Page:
Sunday, November 1, 2015

A new executive order issued by the  White House  directs federal agencies to conduct behavioral experiments on US citizens as a means of advancing “government initiatives".
The Executive Order reads, “A growing body of evidence demonstrates that behavioral science insights — research findings from fields such as behavioral economics and psychology about how people make decisions and act on them — can be used to design government policies to better serve the American people.”

The new program is based, according to a report in the Daily Caller, upon a 2013 proposal which was titled, “Strengthening Federal Capacity for Behavioral Insights.” The federal capacity for control is enhanced through a better understanding of how people respond to various stimuli. The report cites a document that was part of the 2013 proposal which identified the model as a British one implemented in 2010, which created a Behavioral Insights Team. That team engaged in “iterative experimentation” to test “interventions that will further advance priorities of the British government.”

That same review of the Nudge references a year-long July 2011, British House of Lords Science and Technology Committee subgroup study which concluded “You need more than just nudge … Behavioral change interventions appear to work best when they’re part of a package of regulation and fiscal measures … all politicians love quick fixes … one of the problems with all of this is if you really want to change people’s behavior it takes a very long time … you have to look at a 20- to 25-year span before you get a full change of behavior.”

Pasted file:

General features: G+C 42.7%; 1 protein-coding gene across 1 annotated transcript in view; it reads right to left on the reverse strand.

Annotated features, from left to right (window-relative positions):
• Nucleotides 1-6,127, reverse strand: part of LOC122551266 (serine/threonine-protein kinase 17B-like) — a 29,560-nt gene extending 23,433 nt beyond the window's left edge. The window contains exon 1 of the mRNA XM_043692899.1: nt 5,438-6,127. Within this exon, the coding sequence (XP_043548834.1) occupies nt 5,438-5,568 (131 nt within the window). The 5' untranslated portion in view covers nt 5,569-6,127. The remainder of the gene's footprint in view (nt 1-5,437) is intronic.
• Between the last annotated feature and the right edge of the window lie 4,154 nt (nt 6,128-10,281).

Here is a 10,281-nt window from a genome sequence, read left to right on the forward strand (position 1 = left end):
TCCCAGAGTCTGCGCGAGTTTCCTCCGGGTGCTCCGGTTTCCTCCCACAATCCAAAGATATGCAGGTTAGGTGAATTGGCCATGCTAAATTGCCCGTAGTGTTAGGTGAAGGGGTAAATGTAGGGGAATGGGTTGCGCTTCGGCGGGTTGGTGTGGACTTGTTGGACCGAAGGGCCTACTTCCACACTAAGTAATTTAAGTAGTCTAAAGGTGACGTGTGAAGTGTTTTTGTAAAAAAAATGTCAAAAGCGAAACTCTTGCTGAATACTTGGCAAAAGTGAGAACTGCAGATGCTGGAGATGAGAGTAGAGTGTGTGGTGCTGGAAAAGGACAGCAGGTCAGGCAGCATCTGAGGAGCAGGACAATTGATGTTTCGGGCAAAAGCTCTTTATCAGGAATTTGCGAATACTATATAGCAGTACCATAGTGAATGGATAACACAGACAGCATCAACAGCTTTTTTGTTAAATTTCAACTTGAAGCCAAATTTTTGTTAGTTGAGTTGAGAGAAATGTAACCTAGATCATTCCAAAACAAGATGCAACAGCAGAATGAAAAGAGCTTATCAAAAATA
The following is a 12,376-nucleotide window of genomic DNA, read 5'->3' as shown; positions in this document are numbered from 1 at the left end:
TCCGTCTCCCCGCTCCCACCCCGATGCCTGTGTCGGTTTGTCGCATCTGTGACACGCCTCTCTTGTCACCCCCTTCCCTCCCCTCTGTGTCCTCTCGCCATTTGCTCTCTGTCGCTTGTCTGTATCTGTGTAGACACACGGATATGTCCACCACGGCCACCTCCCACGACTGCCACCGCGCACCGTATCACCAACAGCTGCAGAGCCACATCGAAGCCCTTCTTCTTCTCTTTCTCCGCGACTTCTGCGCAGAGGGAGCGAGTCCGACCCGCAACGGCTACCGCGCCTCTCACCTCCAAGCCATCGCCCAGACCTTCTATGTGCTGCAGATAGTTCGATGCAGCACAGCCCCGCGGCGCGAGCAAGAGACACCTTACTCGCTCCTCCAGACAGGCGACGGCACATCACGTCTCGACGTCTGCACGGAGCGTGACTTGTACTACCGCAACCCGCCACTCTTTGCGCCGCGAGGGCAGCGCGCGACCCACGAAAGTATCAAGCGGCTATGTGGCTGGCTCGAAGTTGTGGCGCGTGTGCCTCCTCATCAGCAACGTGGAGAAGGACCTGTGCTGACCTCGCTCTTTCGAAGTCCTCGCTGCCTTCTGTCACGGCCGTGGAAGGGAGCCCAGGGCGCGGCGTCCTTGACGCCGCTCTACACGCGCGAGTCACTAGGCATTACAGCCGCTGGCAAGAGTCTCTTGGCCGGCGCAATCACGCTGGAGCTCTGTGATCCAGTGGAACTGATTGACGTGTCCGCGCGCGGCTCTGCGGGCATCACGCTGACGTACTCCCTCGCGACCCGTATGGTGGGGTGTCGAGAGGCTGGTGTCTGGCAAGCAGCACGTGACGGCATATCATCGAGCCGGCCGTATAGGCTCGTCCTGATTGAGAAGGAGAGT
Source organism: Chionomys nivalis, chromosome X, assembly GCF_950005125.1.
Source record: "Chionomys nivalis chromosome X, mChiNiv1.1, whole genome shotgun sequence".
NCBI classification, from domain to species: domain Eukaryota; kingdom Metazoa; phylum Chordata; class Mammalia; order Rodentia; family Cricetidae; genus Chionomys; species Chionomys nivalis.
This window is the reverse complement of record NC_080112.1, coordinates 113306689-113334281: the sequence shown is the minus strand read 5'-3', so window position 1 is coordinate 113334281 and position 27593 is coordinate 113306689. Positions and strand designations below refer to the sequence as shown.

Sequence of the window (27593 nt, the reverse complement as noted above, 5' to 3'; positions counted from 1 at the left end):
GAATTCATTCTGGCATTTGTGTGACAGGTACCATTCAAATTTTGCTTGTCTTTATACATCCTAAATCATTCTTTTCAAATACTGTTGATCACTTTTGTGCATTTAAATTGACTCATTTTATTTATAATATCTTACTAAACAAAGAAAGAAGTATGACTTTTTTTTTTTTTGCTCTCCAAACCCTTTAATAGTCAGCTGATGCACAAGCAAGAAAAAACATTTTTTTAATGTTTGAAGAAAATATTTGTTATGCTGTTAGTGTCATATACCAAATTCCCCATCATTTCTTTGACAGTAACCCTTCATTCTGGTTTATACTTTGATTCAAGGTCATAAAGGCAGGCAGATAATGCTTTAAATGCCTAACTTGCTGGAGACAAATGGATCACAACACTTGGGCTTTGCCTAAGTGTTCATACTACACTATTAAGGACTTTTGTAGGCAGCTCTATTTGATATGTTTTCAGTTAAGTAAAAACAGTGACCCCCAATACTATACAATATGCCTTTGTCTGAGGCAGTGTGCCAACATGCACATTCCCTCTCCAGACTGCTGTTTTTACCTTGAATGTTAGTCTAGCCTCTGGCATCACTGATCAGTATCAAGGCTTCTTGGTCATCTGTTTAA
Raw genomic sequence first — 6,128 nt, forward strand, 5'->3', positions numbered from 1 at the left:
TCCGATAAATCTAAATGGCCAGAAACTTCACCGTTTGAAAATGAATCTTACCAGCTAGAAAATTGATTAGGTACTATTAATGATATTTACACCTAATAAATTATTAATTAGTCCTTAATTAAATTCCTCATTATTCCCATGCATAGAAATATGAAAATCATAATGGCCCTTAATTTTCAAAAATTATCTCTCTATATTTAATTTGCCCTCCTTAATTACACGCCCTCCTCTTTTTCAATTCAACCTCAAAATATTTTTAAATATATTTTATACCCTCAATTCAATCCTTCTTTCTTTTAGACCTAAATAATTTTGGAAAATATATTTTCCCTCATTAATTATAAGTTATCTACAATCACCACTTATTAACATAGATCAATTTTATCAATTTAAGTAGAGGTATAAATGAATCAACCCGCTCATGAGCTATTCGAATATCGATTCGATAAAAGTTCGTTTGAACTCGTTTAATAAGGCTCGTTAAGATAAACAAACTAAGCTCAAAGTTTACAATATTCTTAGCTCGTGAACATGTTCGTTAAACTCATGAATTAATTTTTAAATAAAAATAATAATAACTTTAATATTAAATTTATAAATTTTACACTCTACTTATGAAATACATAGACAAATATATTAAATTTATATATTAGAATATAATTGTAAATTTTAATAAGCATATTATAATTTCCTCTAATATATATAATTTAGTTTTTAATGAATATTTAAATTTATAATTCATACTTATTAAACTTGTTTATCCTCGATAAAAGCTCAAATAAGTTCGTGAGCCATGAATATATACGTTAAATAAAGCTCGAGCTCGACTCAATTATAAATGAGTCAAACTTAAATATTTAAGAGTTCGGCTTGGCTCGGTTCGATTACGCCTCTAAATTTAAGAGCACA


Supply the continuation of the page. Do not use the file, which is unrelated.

The 2013 memo stated, “The federal government is currently creating a new team that will help build federal capacity to experiment with these approaches, and to scale behavioral interventions that have been rigorously evaluated, using, where possible, randomized controlled trials.”
The executive order directs federal agencies to “identify policies, programs, and operations where applying behavioral science insights may yield substantial improvements in public welfare, program outcomes, and program cost effectiveness,” as well as to “develop strategies for applying behavioral science insights to programs and, where possible, rigorously test and evaluate the impact of these insights.”
The Daily Caller also points out that federal agencies are being “encouraged to recruit behavioral science experts to join the federal government and to develop relationships with researchers in order to ‘better use empirical findings from the behavioral sciences.’ They note that ‘researchers’ from MIT, Harvard and the Brookings Institute and others are already onboard the thought and behavior control program.”

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